How Long Are You Gonna Stay in Japan?


Happy New Year! And welcome to my first post of 2013. The start of a new year is usually the time when people take some time to plan, think about the future, make resolutions…and what am I but another bumbling fumbling earthling trying to make sense of the vastness of the universe and the puzzle that is life?

The end of 2012 came with some big changes for me. I ended relationships, both romantic and platonic, and reconnected with old friends and family who had been somewhat neglected in favour of “finding myself” in Tokyo. Last year, I blogged that my homecoming at Christmas was kind of anticlimactic. However this time around, when it was time to go home I found myself in a bathroom stall in Pearson airport, staring at the speckled grey door in confusion with tears running down my face because I was so sad to be leaving Canada!

So although I still love my Tokyo, I’ve decided this will be my last year-and-a-bit in this city, and likely Japan. The yen is dropping, so I can’t make as much money. There’s no longer a love interest keeping me here. And truthfully I miss feeling like I belong somewhere. Though I’ve met some wonderful people here and I have a lot of fun,¬† there’s nothing like being able to let your hair down the way you can with people who’ve known you your whole life and love you unconditionally.

While I’m having the time of my life here there’s something about expat life, at least for me, that feels like a detour. I’ve even had some expat friends compare living here to being in university again, but with more money. I feel like at some point I have to “get back to real life”…though I’m not sure why I feel that way. I’ve always wanted to work as a writer/editor, and I can theoretically do that from anywhere in the world¬† now that we’ve got this magical new thing called in-ter-net. I guess there are other things to consider, like “settling down”. In my last post I touched on the trials foreign women face dating out here. There’s that, and I don’t really want to raise a child in Japan. On top of concerns about bullying/out-casting (this IS the country that still has a ‘no foreigners allowed’ policy at certain establishments), I don’t want to add language difficulties to the challenge of parenting.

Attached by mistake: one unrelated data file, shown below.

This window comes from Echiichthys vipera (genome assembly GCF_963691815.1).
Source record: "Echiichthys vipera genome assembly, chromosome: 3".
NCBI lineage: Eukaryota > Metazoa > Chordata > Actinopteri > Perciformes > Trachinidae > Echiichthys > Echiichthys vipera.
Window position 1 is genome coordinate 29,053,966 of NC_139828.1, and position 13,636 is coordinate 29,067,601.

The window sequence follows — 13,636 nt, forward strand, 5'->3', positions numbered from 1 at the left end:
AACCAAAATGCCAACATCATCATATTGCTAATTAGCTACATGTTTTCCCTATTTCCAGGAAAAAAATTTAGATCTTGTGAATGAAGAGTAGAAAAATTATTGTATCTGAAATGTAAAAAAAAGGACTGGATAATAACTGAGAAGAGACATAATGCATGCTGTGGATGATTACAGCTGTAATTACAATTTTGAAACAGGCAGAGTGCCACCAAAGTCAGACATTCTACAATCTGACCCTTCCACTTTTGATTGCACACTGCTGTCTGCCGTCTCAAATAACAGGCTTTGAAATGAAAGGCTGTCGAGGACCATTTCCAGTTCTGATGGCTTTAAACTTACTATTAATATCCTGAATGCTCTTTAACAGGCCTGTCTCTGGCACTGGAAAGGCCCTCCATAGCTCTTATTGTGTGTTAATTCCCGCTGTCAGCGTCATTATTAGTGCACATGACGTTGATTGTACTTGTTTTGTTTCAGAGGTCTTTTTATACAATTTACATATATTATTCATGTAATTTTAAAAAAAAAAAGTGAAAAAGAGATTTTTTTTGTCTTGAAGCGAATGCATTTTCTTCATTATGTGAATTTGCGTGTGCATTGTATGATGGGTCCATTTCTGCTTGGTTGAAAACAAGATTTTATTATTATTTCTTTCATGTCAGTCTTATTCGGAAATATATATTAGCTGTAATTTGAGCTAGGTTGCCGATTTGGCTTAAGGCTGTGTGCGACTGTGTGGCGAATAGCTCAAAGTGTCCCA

Maybe it’s my impending birthday, looming like a hungry seagull ready to swoop down and snatch another french fry of life, that’s making me feel this way. I only have a couple of years of my twenties left, and I guess I feel once I’m thirty that’s the time to stop searching for materials from which to make a life and start actually building one.



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13 Responses to How Long Are You Gonna Stay in Japan?

  1. zoomingjapan says:

    I think it’s great that you were able to come up with a decision.
    I’m going into my 6th year here in Japan right now. I just turned 32(!!!).
    Since moving here I haven’t been in any relationship.

    I totally can relate to your feelings, so for me it’s kind of too late to go back home and settle down there, find someone and become pregnant. The evil clock is ticking.

    And I still haven’t found out what I really want to do.

    I really don’t know what all the expats always mean when they say “the real life” which is apparently not taking place in Japan. I just don’t get it.

    I also have no idea where I’d be going next. I’m not sure if I want to move back to my home country (Germany) or try yet another country in Europe. Actually Canada is on my list as well, but I heard it’s quite tricky to get a visa.

    Anyways, I wish you good luck and you still have lots of time here in Japan, so I hope you can make the best out of it and enjoy it to the fullest! *hugs*

    • Amanda says:

      Well, just because I made the decision doesn’t mean I’ll stick to it. You should be able to get a Canadian visa they are really open to immigration. And 32 is still quite young, not too late to settle down at all.

      • zoomingjapan says: